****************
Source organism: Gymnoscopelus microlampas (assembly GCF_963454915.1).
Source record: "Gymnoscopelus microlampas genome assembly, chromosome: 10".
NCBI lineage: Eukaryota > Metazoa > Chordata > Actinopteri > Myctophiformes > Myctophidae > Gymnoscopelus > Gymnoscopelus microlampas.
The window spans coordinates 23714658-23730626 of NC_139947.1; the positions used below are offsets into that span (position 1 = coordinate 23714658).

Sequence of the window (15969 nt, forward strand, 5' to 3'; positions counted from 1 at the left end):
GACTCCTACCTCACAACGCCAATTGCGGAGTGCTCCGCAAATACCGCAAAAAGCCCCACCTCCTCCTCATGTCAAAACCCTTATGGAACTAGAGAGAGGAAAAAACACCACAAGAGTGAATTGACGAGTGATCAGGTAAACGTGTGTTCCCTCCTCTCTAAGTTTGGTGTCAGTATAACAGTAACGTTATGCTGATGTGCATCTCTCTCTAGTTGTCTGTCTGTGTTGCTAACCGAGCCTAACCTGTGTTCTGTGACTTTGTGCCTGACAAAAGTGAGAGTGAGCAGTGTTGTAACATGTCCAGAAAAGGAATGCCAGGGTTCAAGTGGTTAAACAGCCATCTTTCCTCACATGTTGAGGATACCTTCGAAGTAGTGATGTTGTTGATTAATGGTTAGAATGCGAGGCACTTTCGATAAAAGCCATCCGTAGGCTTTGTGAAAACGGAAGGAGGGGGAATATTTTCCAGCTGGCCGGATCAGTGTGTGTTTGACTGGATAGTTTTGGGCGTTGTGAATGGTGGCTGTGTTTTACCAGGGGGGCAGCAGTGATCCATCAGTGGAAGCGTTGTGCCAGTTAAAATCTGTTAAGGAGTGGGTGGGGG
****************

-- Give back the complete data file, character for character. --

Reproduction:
Source organism: Gymnoscopelus microlampas (assembly GCF_963454915.1).
Source record: "Gymnoscopelus microlampas genome assembly, chromosome: 10".
NCBI lineage: Eukaryota > Metazoa > Chordata > Actinopteri > Myctophiformes > Myctophidae > Gymnoscopelus > Gymnoscopelus microlampas.
The window spans coordinates 23714658-23730626 of NC_139947.1; the positions used below are offsets into that span (position 1 = coordinate 23714658).

Sequence of the window (15969 nt, forward strand, 5' to 3'; positions counted from 1 at the left end):
GACTCCTACCTCACAACGCCAATTGCGGAGTGCTCCGCAAATACCGCAAAAAGCCCCACCTCCTCCTCATGTCAAAACCCTTATGGAACTAGAGAGAGGAAAAAACACCACAAGAGTGAATTGACGAGTGATCAGGTAAACGTGTGTTCCCTCCTCTCTAAGTTTGGTGTCAGTATAACAGTAACGTTATGCTGATGTGCATCTCTCTCTAGTTGTCTGTCTGTGTTGCTAACCGAGCCTAACCTGTGTTCTGTGACTTTGTGCCTGACAAAAGTGAGAGTGAGCAGTGTTGTAACATGTCCAGAAAAGGAATGCCAGGGTTCAAGTGGTTAAACAGCCATCTTTCCTCACATGTTGAGGATACCTTCGAAGTAGTGATGTTGTTGATTAATGGTTAGAATGCGAGGCACTTTCGATAAAAGCCATCCGTAGGCTTTGTGAAAACGGAAGGAGGGGGAATATTTTCCAGCTGGCCGGATCAGTGTGTGTTTGACTGGATAGTTTTGGGCGTTGTGAATGGTGGCTGTGTTTTACCAGGGGGGCAGCAGTGATCCATCAGTGGAAGCGTTGTGCCAGTTAAAATCTGTTAAGGAGTGGGTGGGGG